Brave Afghan Women Fight Back Against Taliban With Peaceful Protest

The first recorded women’s protest against the Taliban in Afghanistan was shared on Twitter on Tuesday.

The brave group were demonstrating against the insurgents, who previously stripped women of their human rights when they were power, outside the Presidential Palace in Kabul.

According to Al Jazeera correspondent Hameed Mohd Shah, the women were chanting: “Taliban: We want our rights, here are women, we want social security, the ban on work, the right to education, and the right to political participation.

“No force can ignore and stifle women.

“All our achievements over the years should not be compromised [nor] our basic rights.”

The original clip came from the Twitter account of Shakeela Ebrahimkhil, a journalist from the German news outlet Deutsche Welle. She added the caption: ”There are Afghan women today on the roads of Kabul…Bravo.”

Why are women particularly afraid of the Taliban?

The Taliban became notorious for their treatment of women when they ruled Afghanistan between 1996 and 2001.

The militants enforced a literalist version of Islamic law where women were forced to cover their face at all times in public, and could not go to school or work.

They could only leave their homes if they were accompanied by a male relative.

If women violated the Sharia-based rules, they would face public humiliations and beatings. If accused of adultery, they were stoned to death.

Women are now, understandably, completely terrified.

Just days into the Taliban’s new regime, reports have emerged of women being removed from their jobs and replaced by men.

A former Afghan resident, Homira Rezai, also told the BBC: “I have received an update from Kabul where they are going house to house searching for women who were activists, women who were bloggers, YouTubers.

“Any women who had a role in the development of civil society in Afghanistan.

“They are going door-to-door targeting those women and marking the doors with bright pink or bright-coloured paint to ensure ‘this is the house we need to come back to and do something about them’.”

Other reports also claimed the Taliban are making lists of female activists, journalists and government workers to target.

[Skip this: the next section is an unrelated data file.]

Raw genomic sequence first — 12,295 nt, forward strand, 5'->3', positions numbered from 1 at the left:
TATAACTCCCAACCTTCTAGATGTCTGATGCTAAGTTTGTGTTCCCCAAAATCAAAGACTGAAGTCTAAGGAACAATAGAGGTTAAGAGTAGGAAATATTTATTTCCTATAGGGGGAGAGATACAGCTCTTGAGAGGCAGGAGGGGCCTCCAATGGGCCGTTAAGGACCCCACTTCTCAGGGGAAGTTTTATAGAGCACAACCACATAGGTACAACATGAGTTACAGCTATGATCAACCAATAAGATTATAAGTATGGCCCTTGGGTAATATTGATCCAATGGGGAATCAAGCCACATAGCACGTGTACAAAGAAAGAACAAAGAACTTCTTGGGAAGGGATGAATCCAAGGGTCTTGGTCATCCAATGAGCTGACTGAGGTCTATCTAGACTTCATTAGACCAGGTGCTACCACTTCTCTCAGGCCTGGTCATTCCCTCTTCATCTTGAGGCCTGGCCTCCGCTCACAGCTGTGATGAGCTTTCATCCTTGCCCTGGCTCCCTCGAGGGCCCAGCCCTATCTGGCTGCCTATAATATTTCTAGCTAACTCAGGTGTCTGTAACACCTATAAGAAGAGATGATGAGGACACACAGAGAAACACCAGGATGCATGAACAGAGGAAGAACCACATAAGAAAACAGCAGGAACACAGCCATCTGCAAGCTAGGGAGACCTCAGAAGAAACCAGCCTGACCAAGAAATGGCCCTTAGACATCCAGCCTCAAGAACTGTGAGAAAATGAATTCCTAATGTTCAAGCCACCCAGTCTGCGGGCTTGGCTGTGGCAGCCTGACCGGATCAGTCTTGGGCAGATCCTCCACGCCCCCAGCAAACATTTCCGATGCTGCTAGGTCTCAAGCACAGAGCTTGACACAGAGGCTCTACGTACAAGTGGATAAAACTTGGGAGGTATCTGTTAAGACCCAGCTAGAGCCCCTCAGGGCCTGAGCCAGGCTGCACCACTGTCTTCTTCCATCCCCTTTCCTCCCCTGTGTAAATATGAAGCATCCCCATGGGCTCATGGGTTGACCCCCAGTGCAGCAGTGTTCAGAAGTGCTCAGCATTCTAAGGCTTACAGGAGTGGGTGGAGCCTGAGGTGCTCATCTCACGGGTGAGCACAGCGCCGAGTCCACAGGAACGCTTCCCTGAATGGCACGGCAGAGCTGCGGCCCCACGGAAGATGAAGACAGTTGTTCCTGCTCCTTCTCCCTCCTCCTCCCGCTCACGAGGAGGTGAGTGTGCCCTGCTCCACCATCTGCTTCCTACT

There are already reports that a woman has been sentenced to death by stoning in the Afghan province of Samangan.

The Taliban claims it is now more moderate

The women’s protest followed the Taliban’s claims that women should not be afraid of their rule, and that had become a more moderate group in the last 20 years.

In their first official news conference since their dramatic resurgence, Taliban spokesman Zabihullah Mujahid said women will now be allowed to work and study up to a university level.

He added: ”[They] will be very active in society but within the framework of Islam.”

He combatted claims that the Taliban were hunting down those who helped the Western forces over the last two decades, and said “nobody will go to their doors to ask why they helped”.

Taliban spokesman Suhail Shaheen also told Sky News: “We are committed to women’s rights, to education, to work, and to freedom of speech, in the light of our Islamic rules. All people should be equal…and there should not be discrimination in society.”

He said women are expected to wear the hijab but the burqa is not obligatory.

But without the presence of US troops in the country, there are widespread fears that the Taliban will not hesitate to resume its oppressive state. 

Prime minister Boris Johnson promised on Wednesday that the Taliban will now be judged on “actions not words” following the militants’ promises.

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